Siebel Systems' New CEO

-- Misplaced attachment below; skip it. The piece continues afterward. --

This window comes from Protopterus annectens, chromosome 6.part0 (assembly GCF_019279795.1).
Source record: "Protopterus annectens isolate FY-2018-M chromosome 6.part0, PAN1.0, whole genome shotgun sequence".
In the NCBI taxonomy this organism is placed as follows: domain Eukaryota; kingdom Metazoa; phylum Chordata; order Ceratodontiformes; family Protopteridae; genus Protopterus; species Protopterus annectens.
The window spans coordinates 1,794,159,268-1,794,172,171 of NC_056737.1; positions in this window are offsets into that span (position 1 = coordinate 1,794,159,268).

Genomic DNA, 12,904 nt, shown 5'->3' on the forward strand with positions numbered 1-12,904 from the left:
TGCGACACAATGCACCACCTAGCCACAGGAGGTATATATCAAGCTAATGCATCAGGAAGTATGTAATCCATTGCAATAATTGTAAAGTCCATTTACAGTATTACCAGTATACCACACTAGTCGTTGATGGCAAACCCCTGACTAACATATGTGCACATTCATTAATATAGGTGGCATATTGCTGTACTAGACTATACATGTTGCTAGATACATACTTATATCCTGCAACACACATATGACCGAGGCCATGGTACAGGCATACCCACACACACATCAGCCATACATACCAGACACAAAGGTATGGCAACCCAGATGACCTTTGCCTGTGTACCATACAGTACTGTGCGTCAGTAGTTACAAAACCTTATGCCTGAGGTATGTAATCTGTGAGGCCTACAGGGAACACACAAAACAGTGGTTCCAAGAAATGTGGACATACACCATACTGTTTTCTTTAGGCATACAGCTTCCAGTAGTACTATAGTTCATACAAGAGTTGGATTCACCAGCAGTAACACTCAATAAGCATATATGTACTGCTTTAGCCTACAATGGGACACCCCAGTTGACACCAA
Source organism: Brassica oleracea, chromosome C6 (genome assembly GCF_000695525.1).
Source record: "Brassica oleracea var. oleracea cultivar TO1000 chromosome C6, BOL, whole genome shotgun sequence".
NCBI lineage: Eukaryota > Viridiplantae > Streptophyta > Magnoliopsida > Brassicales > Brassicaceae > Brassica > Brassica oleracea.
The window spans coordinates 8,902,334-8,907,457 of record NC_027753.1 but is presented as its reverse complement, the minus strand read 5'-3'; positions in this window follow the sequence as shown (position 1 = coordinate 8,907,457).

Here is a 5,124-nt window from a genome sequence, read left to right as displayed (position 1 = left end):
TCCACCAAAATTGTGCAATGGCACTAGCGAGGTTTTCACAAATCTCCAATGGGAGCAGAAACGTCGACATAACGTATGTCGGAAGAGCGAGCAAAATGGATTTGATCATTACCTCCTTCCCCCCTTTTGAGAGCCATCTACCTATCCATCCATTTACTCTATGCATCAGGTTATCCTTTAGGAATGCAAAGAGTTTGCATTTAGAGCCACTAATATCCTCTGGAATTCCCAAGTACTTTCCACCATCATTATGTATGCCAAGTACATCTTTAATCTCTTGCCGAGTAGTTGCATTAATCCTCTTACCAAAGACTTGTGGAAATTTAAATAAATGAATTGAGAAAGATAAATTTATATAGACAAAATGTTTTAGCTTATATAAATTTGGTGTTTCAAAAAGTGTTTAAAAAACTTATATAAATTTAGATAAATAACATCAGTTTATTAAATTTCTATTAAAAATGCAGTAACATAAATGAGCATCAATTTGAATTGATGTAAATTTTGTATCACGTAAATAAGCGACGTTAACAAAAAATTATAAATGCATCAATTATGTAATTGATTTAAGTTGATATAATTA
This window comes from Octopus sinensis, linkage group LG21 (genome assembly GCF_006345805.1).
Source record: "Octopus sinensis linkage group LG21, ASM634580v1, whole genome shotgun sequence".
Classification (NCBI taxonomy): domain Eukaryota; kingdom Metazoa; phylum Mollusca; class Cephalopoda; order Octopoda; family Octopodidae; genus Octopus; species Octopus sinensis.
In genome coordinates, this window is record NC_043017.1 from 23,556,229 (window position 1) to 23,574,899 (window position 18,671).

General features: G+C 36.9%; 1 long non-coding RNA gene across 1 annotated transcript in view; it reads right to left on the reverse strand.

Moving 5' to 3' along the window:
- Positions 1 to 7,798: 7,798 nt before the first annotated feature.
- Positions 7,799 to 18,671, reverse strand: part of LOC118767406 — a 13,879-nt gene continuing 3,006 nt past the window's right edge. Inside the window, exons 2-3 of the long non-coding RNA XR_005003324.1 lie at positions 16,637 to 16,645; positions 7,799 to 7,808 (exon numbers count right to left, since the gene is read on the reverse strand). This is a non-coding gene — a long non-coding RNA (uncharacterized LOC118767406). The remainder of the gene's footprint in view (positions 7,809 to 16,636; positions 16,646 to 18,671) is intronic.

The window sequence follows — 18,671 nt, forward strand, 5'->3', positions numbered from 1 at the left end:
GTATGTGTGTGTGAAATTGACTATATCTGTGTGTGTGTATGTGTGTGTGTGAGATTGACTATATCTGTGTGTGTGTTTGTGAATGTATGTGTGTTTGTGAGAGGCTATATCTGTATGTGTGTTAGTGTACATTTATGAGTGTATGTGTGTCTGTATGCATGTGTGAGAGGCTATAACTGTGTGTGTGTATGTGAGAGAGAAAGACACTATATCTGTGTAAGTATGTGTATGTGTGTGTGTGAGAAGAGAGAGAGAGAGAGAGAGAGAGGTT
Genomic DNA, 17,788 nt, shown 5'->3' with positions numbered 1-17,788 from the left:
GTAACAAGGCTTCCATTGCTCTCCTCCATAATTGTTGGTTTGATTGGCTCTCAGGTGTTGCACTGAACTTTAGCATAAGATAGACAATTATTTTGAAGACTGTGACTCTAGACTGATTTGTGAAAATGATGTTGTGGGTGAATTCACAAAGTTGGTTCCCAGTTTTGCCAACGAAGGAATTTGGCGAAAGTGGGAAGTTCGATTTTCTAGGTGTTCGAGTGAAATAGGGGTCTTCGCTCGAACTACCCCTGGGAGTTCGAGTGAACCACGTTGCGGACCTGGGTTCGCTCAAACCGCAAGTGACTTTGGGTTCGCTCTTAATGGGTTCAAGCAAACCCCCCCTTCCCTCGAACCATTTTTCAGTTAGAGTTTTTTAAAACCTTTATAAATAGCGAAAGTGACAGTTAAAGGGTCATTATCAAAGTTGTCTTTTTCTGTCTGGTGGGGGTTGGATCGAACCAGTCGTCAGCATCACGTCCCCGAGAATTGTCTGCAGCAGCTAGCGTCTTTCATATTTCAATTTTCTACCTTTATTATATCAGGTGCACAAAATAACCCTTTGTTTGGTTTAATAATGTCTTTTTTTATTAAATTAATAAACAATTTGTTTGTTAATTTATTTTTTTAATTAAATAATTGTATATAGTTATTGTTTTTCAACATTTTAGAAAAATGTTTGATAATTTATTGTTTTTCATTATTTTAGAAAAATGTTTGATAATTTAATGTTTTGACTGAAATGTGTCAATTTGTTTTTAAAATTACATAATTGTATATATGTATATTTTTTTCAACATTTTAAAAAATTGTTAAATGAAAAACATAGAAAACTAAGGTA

Siebel Systems has announced that Tom Siebel is stepping down as CEO of the company he cofounded in 1993, and that IBM executive J. Michael Lawrie has been hired to replace him in that role. Siebel will remain chairman of the company's board of directors. The move continues the recent technology industry trend of realigning corporate governance by splitting the roles of chairman and CEO. Several other major companies, including Microsoft, SAP, and Dell, have made similar changes in recent months. Siebel himself asserted that this wasn't a spur-of-the-moment move, telling analysts after the announcement that "this stems from a decision I made a little over a year ago to separate the roles of chairman and CEO." Lawrie, who until Monday had been IBM's senior vice president and group executive of sales and distribution, and led its global operations, told analysts after the announcement that his firsthand experience using Siebel Systems software at IBM will be a major benefit in his new role, as will his more than 26 years building and running IBM's global operations. Lawrie was "our first choice for the job," Siebel told analysts. Erin Kinikin, Forrester Research vice president and research director, says Lawrie's past aligns well with Siebel's future: "Siebel [Systems] has to develop a sales channel and a mindset that makes them easier to do business with, [and] that's what Mike Lawrie did around the world for IBM." Chris Selland, vice president of sell-side research for The Aberdeen Group, also makes special note of Lawrie's experience at IBM: "Siebel Systems' [future] success will be primarily determined by its ability to retain and expand existing relationships, something that has never been Siebel's core competency, but something that IBM is very, very good at." "Lawrie has deep experience," says Nathan Schneiderman, vice president of equity research for enterprise software at brokerage Wedbush Morgan Securities, which nevertheless downgraded Siebel Systems' stock following the announcement. "He's run large organizations, has experience internationally, and experience in sales. But it's still a pretty big transition," Schneiderman says. Schneiderman explains his rationale for the downgrade as having little to do with Lawrie's long-term chances for success, but rather that "he's going to need some time to get his arms around the situation at Siebel...[and] to figure out what he's going to do." He also suggested that the change might be a signal that Tom Siebel will no longer be involved in the sales process, which, Schneiderman says, could be a bad move. "[Siebel] has been vital to getting the company's big deals closed, and this company is big-deal dependent," Schneiderman says. Siebel addressed this point in the conference call by saying in no uncertain terms that "the executive team will report to Mike." Still, he added, "our partners and our customers feel they can reach out to me whenever they feel so inclined." Zach Nelson, CEO of NetSuite, predicts that Siebel "may have a real hard time keeping his hand off the steering wheel," and runs the risk of making it "hard for [Lawrie] to make changes." In fact, some industry insiders say that Siebel's presence is likely to be felt for the foreseeable future. "As anybody who worked at Siebel can tell you, nothing happens at the company without Tom's say-so," says Steve Garnett, who spent five years at Siebel and is now the senior vice president and general manager of Europe, Middle East, and Africa for Siebel competitor Salesforce.com. Schneiderman also notes that this shift may bring about further changes in the top ranks of Siebel executives. "We can expect [other] management departures," he says, referring to people within Siebel who may have seen themselves "as possible successors, [or] as being groomed for that. Their phones may be ringing with offers." Salesnet chairman and CEO Mike Doyle says he expects "a terrific housecleaning within [Siebel Systems]--or else the company is going to get sold." Lawrie told analysts he plans no major upheavals for now: "The intention is to stay with the team [currently] in place." He promised that there would be "no disruption to Siebel Systems' internal team and internal plans...and no interruption to the value and the services that we are continuing to deliver to our customers." The biggest difference from the management change, analysts suggest, may be in the change of corporate culture that Lawrie brings to the company. "Tom Siebel is a classic hyperaggressive, driven executive who was the right leader during his market's hyperaggressive, growth phase," Aberdeen's Selland says. "But the company--and the market--has matured, and it's been pretty clear that the company's strategies and leadership were due for a similar change." Salesforce.com's Garnett says the culture change will be dramatic. "Tom Siebel is pretty dictatorial in how he runs the company," Garnett says, adding that Lawrie "is an excellent executive," having worked with him in the past. Aside from the analyst conference call, Siebel executives, spokesman Steve Diamond says, "are currently very busy communicating with employees, partners, and customers," and were unavailable for further comment. Representatives for competitors Oracle and PeopleSoft also declined to comment, as did representatives at IBM. Other Siebel competitors see the move as suggestive of larger generational trends within the industry, which, not surprisingly, the upstarts claim may favor them. "The unstoppable shift to on-demand CRM has happened," Salesnet's Doyle says, adding that Siebel's board has "sent a pretty strong message that the way Siebel [Systems] is going to deal with its customers will change." NetSuite's Nelson says he sees the move as "a changing of the guard in many respects--not just at Siebel, but for the entire market. Clearly this is a turning point in the market, but what the turning point means we won't know for about a year or so." Scott Nelson, Gartner vice president and research director, agrees that the executive change shows that the industry is maturing. Siebel Systems' founders, he says, "have done a great job of launching the CRM ship, [but] now it is time for industry veterans to steer to warmer ports." Gartner's Nelson also says it's a positive move for the company: "It takes one kind of person to start and build a company, another to grow it to a mature software company. I think Tom Siebel realized that, and in the long run I think it will be good for both Siebel and their customers." Siebel, who gave up the title of president in 1999, retains his 10 percent share of the company. As he told the analysts during the conference call, "I'm not going anywhere."